Mike Golding's concern about light airs in quest to catch Bernard Stamm 13/11/06
These may yet prove to be the defining days of this first leg of Velux 5 Oceans solo round the world race. As Bernard Stamm seems set to emerge from the edge of a sticky and slow high-pressure system, Mike Golding is worrying that he may just be too late and may be snared in the resulting tentacles of painfully slow going for what could be days.
Alex Thomson, lying fourth, some 157 miles astern, today conceded that he will have to skirt around the outside, west side, of the high pressure. He will effectively sail two sides of a triangle, while Mike, Bernard and probably Koji will sail one, but Thomson may have the advantage of sailing higher speeds even if he requires to sail a longer distance.
Even although the ‘bungy’ (elastic rope) has now contracted to such an extent that ECOVER was down to within 200 miles of race leader Stamm this morning, computed to be 170 miles off the lead, Golding is more convinced than ever that he may miss the opportunity to sail free of the slow going when the high track east to catch him.
“The weather situation is looking pretty shabby for me now.” Mike grimaced this morning, “Bernard is just that bit further on and is probably on the other tack now. And I will have to stick on this one. I think he is probably on the other tack and going east and he has just stolen the march on us. The problem is going to be this high that is to the west of us is just going to keep rolling over us, and we are going to fight to go south, but it is just going to keep rolling over the top of us. It is not going to be a nice ten days.”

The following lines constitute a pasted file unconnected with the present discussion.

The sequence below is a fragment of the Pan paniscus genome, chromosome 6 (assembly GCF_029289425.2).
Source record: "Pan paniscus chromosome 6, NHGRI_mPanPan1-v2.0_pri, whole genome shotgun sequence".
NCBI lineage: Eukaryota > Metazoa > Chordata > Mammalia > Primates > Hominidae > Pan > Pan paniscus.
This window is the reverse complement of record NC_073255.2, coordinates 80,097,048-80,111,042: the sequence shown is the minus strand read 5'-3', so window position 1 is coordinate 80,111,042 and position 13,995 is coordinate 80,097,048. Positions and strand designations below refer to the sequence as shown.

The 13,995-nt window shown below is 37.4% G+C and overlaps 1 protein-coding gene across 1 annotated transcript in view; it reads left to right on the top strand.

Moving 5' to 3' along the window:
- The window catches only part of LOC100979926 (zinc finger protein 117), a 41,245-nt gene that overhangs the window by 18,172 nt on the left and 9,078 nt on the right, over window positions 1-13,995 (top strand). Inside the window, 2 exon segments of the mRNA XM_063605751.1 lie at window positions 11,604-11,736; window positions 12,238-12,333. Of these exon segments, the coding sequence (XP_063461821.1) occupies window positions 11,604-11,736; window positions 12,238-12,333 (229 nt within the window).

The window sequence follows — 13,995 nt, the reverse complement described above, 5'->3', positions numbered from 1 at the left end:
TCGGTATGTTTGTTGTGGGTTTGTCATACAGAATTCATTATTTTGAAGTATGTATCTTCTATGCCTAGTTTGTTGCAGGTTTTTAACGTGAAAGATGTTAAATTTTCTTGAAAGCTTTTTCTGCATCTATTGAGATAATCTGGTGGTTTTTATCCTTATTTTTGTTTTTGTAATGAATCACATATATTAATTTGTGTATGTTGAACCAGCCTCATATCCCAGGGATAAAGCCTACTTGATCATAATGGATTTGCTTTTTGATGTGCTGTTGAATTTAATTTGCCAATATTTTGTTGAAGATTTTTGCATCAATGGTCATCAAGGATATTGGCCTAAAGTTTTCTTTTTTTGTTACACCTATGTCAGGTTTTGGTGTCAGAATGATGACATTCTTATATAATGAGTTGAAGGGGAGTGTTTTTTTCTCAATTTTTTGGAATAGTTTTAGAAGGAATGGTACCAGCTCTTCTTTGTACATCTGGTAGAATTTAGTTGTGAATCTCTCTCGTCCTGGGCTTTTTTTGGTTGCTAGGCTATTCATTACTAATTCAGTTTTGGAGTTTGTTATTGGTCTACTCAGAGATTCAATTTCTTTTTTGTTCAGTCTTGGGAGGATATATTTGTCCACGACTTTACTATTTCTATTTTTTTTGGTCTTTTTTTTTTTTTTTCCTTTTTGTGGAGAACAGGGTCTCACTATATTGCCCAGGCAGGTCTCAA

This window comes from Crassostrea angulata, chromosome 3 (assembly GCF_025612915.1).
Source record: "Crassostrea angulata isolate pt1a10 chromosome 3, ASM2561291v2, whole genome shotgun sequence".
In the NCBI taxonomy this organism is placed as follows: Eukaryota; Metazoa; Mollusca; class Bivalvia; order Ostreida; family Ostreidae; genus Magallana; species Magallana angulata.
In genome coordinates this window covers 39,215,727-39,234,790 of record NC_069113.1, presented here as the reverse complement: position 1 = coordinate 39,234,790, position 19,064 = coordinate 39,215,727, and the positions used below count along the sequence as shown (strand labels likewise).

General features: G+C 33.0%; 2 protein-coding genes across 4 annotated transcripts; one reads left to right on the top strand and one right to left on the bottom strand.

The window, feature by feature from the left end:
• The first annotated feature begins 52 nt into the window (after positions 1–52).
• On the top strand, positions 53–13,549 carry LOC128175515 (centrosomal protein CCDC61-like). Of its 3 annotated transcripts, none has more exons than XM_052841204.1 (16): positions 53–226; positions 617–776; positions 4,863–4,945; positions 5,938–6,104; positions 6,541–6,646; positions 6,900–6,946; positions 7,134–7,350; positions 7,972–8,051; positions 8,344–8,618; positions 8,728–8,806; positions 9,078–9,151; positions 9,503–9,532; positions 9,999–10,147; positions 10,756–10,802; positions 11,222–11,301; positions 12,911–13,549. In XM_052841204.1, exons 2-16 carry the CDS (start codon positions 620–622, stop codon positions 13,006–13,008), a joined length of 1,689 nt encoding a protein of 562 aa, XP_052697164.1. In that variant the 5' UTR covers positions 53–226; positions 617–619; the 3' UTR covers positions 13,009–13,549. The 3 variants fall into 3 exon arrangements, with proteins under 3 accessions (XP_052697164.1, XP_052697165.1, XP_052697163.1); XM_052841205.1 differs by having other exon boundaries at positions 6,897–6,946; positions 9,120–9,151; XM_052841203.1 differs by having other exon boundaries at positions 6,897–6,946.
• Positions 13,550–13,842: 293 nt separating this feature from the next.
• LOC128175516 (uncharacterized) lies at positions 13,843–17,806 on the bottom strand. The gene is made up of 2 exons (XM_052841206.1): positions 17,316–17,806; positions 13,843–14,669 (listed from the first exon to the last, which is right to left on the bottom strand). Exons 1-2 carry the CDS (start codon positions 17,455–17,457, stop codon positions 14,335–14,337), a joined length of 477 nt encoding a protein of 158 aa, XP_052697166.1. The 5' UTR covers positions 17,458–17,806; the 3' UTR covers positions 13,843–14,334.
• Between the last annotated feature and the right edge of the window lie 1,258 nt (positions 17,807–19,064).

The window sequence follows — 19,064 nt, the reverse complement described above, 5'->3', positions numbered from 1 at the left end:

“At the waypoint (the next point of the course to Fremantle) the routing shows I will be two to three days behind, so back to where I was before, which is pretty frustrating.”
“There was always going to be an element of bungy in it, but when you get around the 200 mile mark, you hope that you are beyond the bungy and are actually closing the gap, but the reality is that the bungy has now snapped and he (Bernard) looks like he has got away.”
“I had been a strange night, becalmed for much of the time, but I got some shut eye but woke up with the boat tipped on its side, in sort of 20-25 knots of breeze but I had Code sails up and god knows what, but I actually had it sorted pretty quick and easy recovery.”
Mike reports that conditions are difficult now, sailing upwind under main and Solent (working jib) because there is a huge swell coming in from the South West which is under his lee-bow which has had the effect of helping broach the boat.
“Three times this morning I have had the boat on its side which is pretty boring but each time I have been OK and not broken anything but I have not really had a proper sleep now for 24 hours now and so I am feeling pretty tired.”
Golding has not run the routing for Alex Thomson’s options from his position but he is pretty convinced that he will sail the extra miles. The equation at the moment does seem like Alex will neither gain nor lose significantly, but that changes all the time.